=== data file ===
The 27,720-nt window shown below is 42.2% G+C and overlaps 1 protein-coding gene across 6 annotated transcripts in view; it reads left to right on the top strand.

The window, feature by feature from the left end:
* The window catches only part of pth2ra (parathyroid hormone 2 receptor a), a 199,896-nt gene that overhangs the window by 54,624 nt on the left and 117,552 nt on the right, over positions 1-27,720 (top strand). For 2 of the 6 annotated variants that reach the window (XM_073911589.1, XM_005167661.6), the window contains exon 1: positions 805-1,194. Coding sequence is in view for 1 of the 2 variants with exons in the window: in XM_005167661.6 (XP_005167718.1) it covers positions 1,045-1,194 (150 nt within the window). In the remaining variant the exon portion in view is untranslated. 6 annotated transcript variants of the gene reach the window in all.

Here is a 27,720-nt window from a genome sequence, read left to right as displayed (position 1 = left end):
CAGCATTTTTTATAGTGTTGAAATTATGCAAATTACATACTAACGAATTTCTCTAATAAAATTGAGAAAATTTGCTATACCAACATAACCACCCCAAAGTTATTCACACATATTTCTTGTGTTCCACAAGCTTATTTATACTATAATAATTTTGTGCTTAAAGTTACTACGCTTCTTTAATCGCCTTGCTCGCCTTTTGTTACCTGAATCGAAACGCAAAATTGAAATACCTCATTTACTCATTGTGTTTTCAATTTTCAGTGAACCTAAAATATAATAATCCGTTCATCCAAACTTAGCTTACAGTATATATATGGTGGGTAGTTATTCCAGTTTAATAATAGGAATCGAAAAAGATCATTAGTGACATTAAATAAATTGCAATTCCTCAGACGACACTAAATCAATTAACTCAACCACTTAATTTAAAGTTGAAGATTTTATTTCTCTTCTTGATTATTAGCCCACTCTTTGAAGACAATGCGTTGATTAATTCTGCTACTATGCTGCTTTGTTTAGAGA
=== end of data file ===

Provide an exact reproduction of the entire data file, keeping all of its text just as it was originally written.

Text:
The 27,720-nt window shown below is 42.2% G+C and overlaps 1 protein-coding gene across 6 annotated transcripts in view; it reads left to right on the top strand.

The window, feature by feature from the left end:
* The window catches only part of pth2ra (parathyroid hormone 2 receptor a), a 199,896-nt gene that overhangs the window by 54,624 nt on the left and 117,552 nt on the right, over positions 1-27,720 (top strand). For 2 of the 6 annotated variants that reach the window (XM_073911589.1, XM_005167661.6), the window contains exon 1: positions 805-1,194. Coding sequence is in view for 1 of the 2 variants with exons in the window: in XM_005167661.6 (XP_005167718.1) it covers positions 1,045-1,194 (150 nt within the window). In the remaining variant the exon portion in view is untranslated. 6 annotated transcript variants of the gene reach the window in all.

Here is a 27,720-nt window from a genome sequence, read left to right as displayed (position 1 = left end):
CAGCATTTTTTATAGTGTTGAAATTATGCAAATTACATACTAACGAATTTCTCTAATAAAATTGAGAAAATTTGCTATACCAACATAACCACCCCAAAGTTATTCACACATATTTCTTGTGTTCCACAAGCTTATTTATACTATAATAATTTTGTGCTTAAAGTTACTACGCTTCTTTAATCGCCTTGCTCGCCTTTTGTTACCTGAATCGAAACGCAAAATTGAAATACCTCATTTACTCATTGTGTTTTCAATTTTCAGTGAACCTAAAATATAATAATCCGTTCATCCAAACTTAGCTTACAGTATATATATGGTGGGTAGTTATTCCAGTTTAATAATAGGAATCGAAAAAGATCATTAGTGACATTAAATAAATTGCAATTCCTCAGACGACACTAAATCAATTAACTCAACCACTTAATTTAAAGTTGAAGATTTTATTTCTCTTCTTGATTATTAGCCCACTCTTTGAAGACAATGCGTTGATTAATTCTGCTACTATGCTGCTTTGTTTAGAGA